Part II. “But God be with the clown” (Emily Dickinson). @St. James Anglican church, Sunday July 9, 2018.
I arrived on time, though too late to hear the church bells ring at the corner of Gore & Powell. Parked my car, and hurried up the steps, was greeted by an usher at the door, and handed a church bulletin. As I made my way to a pew near the front, a flash of orange caught my right eye. It moved. I looked, and saw a blonde-haired man dressed in a velvety orange costume. His face and hands were fully exposed, but the rest of him was contained in a hooded costume with a slinky orange tail that nearly touched the ground. Fox, I thought; he’s wearing a fox costume. As if today is Hallowe’en. He flitted down the aisle as if uncertain where to sit, and I carried on. No heads swivelled in his direction, so as much as I was tempted to watch him make his next move, I sat down and faced forward, too. Then, to the sound of the pipe organ, the procession of robed ones made their way to the front, and the service began.
Prayers and readings, songs, and then the passing of the peace – that time when everyone is invited to greet others with a handshake (optional) and “Peace be to you” (also optional). And that’s when the fox came forth and got busier than anyone in the sanctuary. He rushed to and fro, from pew to pew, lickety-split, shaking parishioner’s hands, and saying oh-so-solemnly, “Peace to you,” then quickly moving to the next person as if he was in a race with time. When he reached Eddie, who sat in his wheelchair, he bowed and slowed down. Extended his hand. Eddie shook his head, declined the hand offered, and The Foxman said, “Peace to you,” and carried on with his mission.
And that’s when my face turned into a smile, and joy found me and I caught sight of Father Matthew, the street priest, who sat on stage. He smiled too. We both smiled. And smiled. And smiled. Utter joy, that’s what the Fox man was spreading. When that part of the service ended, the fox vanished.
Next up was Communion, and sure enough, the Fox was one of the first kneeling before the altar to receive the “body of Christ” and “the blood of Christ”, and then he vanished from sight again.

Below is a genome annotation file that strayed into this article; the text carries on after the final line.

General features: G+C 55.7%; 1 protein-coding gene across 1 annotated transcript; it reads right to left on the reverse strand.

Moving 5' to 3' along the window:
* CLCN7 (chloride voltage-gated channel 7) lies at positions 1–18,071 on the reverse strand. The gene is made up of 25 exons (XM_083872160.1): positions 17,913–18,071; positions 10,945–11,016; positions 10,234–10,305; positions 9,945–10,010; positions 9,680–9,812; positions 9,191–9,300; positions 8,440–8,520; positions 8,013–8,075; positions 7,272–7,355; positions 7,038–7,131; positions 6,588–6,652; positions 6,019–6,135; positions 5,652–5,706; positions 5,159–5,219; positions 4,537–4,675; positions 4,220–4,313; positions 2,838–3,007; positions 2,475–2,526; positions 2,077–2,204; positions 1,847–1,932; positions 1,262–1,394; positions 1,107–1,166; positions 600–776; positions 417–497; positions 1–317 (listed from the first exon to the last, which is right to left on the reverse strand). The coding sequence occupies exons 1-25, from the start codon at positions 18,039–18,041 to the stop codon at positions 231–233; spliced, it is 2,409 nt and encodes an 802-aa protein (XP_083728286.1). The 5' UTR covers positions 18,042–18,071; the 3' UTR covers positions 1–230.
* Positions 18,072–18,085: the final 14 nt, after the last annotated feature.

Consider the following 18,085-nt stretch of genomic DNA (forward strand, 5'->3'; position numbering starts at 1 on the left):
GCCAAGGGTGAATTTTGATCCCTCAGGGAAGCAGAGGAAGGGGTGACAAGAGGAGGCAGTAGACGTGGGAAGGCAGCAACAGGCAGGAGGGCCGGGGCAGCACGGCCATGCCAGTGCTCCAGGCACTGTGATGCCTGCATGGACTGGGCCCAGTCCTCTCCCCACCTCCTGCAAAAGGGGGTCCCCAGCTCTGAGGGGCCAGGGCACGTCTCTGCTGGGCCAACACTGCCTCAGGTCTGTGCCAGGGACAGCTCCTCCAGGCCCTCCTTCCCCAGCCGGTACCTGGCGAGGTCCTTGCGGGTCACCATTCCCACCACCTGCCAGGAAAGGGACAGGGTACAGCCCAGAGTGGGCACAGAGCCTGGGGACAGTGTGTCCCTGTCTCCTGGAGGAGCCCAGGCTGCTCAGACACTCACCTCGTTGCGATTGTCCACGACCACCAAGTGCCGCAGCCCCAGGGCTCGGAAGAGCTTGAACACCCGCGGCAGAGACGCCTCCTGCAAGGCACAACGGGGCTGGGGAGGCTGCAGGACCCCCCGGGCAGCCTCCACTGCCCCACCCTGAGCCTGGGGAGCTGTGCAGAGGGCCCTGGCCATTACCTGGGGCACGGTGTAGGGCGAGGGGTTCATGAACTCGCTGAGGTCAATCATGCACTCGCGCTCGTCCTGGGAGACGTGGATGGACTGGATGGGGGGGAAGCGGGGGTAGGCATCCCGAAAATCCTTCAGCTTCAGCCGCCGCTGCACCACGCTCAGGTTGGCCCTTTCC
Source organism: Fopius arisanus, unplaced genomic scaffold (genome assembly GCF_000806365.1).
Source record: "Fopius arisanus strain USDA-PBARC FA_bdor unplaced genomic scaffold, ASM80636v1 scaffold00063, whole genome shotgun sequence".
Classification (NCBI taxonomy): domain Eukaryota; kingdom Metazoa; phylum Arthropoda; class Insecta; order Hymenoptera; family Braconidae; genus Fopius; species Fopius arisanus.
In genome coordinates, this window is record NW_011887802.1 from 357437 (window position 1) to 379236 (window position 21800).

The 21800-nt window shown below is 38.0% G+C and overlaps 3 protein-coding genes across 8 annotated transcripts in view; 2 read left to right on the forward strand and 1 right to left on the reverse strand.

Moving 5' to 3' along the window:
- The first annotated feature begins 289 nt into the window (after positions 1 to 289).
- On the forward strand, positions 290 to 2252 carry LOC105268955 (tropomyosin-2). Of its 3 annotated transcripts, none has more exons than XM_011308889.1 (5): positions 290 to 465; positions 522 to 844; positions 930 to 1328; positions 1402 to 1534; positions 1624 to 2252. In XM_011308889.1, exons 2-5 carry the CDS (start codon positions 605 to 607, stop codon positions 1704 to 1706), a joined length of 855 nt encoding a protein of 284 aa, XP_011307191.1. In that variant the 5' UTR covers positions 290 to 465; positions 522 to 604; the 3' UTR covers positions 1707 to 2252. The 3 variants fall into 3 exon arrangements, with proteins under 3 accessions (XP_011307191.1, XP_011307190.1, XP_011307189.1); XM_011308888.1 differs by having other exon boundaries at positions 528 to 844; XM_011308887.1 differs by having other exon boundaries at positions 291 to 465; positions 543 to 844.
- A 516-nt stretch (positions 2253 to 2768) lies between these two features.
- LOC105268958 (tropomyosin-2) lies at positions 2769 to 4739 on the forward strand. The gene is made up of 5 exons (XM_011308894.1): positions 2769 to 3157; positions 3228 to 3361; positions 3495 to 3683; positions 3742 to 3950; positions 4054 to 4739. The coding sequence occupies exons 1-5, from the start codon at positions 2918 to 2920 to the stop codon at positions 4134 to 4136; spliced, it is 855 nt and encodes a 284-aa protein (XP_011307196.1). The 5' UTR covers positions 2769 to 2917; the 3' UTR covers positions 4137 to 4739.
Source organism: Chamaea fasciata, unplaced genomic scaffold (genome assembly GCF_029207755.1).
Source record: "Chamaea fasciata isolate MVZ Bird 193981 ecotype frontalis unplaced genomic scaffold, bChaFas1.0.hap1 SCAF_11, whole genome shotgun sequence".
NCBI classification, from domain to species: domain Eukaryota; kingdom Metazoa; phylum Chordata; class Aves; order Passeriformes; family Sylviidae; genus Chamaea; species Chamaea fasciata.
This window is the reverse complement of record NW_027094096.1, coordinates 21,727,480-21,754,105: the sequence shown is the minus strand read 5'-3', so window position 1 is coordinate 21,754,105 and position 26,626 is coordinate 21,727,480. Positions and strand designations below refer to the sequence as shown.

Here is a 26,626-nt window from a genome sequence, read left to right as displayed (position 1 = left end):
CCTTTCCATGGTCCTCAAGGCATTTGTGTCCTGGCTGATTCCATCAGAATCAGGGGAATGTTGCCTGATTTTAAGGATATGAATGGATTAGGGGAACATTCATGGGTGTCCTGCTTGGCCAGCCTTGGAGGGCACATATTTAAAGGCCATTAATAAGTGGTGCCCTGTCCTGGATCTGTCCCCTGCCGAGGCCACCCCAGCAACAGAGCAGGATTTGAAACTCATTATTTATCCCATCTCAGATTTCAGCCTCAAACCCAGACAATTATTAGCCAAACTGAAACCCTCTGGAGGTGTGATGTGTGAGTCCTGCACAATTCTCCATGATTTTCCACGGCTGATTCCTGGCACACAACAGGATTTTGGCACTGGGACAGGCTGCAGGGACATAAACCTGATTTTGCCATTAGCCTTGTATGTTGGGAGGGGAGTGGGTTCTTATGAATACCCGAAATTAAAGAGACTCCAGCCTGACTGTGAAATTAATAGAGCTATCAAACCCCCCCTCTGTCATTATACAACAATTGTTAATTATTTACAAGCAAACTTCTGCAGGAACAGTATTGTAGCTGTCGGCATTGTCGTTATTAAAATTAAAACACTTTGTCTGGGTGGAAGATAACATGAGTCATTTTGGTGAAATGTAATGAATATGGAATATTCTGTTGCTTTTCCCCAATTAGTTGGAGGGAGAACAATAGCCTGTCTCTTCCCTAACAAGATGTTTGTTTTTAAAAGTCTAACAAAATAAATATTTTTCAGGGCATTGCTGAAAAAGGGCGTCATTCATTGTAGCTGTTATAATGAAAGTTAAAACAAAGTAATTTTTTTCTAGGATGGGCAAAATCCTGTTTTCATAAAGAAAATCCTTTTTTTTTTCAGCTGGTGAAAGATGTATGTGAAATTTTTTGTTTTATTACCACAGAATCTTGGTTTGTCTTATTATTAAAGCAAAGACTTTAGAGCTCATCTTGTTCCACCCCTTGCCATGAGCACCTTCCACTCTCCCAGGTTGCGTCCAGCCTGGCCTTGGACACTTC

Then, the service took a turn from its usual order – and this was outlined in the bulletin. One of the robed persons picked up an urn that stood next to the altar, an urn filled with the remains of a church member, and another procession began. Every one present was invited to convene in a narrow hallway off the sanctuary, for the blessing and placing of the urn into the columbarium. (Mennonites do not have columbariums in their church buildings, and have only in recent years cremated their dead. This, because of a belief that the dead will literally rise again in physical form from the ground in which they were buried. But that’s a whole other story…)
The procession following the urn to the columbarium was slow, and reverent. No one spoke. Was there incense? If not, the scent of it remained in the air. What I recall is the close proximity of bodies in that narrow space, shifting forward and sideways, uncertain of where to stand. I backed against one wall, while others backed against the other, facing forward, though my view was blocked by taller people in front of me. There was a gap, suddenly, between the two lines of people, and then, as if the way had been purposely opened for him, the Fox man swept past everyone and positioned himself close to Reverend Lucy who had begun a series of readings. She paused, and Foxman blurted out “Amen!” He lifted his right hand and stood at attention in full salute, facing the columbarium. He stood still as a sentry at a royal event for the remainder of the ritual. Reverend Lucy read another brief passage, and concluded with “May you rest in peace.” Foxman still at attention, said, “Thank you,” and lowered his hand. We slowly returned to the sanctuary for the concluding song and dispersed, some leaving the building, others heading to the Bishop’s room for coffee and baked goods.
That’s where I came face to face with the Foxman. He had added a second costume, not on his body, only on his head. A bright green skin, like a swimming cap, covered his head, and tentacles wriggled incessantly as he bent and lifted his head, grazed his cheeks and chin. The fox had sprouted an octopus head! He poured himself a cup of coffee, gathered items off the various plates of pastry – cookies, several slices of marble loaf, a piece of muffin. “How many arms do you have there?” I asked. “Eight,” he said with a tone one would use if they said, “Duh.” I laughed, and thought, well, no wonder. What a silly thing to ask of an octopus, even if he’s wearing the body of a fox. And then he was off, and that was the last I saw of him.
Later, I discovered it was the first time he’d attended the church. I suspect it won’t be the last. “But God be with the clown/ who ponders this tremendous scene…” Emily Dickinson. Elsie K. Neufeld, July 10, 2018